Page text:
Approximately 350km (217 miles) N of Johannesburg

The Waterberg, a 150km-long (93-mile) mountain ridge that rises quite dramatically from the bushveld plains to 2,085m (6,839 ft.) above sea level, is substantially less populated than the big-game country that lies to the east of the Escarpment, in and around Kruger. With no major roads and only one town (Vaalwater) within a 15,000-sq.-km (5,850-sq.-mile) area, the region is almost totally devoid of humans. With no forestry or industry contributing to pollution, it's one of the most pristine wilderness areas in the country. It also offers a more varied terrain within a smaller area, with majestic mountainscapes and rocky ravines, grassed valleys, and lush riverines. Besides its proximity (a 2 1/2-hr. drive) to Johannesburg, the reserve is also malaria free, which makes it ideal for those with children or an aversion to medication. Add to this the mountainous landscape and lack of congestion when compared with some of the private game reserves around Kruger, and the relatively good-value rates charged by some of the lodges, and it becomes a very appealing choice indeed.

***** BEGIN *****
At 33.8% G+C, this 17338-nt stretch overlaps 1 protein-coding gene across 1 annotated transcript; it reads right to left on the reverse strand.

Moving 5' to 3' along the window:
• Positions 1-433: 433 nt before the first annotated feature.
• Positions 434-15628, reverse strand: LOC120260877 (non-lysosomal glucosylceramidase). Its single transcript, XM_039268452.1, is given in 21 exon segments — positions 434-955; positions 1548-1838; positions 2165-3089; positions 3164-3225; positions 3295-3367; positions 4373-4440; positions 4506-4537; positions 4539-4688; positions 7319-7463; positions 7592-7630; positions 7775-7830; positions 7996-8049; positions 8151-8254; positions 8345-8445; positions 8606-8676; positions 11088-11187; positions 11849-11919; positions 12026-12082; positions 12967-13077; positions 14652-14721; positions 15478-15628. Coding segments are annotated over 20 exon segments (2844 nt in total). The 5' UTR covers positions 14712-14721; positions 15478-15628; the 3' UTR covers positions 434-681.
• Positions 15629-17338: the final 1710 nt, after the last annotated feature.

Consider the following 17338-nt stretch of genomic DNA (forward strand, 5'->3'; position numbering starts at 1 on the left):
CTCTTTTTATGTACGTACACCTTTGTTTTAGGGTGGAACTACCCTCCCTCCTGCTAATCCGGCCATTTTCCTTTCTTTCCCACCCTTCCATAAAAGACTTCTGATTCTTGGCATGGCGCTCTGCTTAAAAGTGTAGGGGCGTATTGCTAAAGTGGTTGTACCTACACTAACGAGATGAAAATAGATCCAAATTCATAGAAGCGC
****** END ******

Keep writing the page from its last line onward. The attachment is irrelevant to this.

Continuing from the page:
Waterberg has three major players. The Welgevonden Reserve, a magnificent 40,000-hectare (98,800-acre) wilderness, is the most accessible to visitors. It has for some time been managed and restocked by a consortium of wealthy concession holders, all of whom have had to develop their camps along very strict guidelines, ensuring a very tightly run operation with high levels of professionalism and respect for the environment. Vehicles are not allowed off-road, for example, which can be a major drawback if you spot a lion lying 100m (328 ft.) away, and it makes leopard sightings extremely rare. But the relatively high density of animals ensures good sightings, and the intimacy of the small lodges is most conducive to relaxing.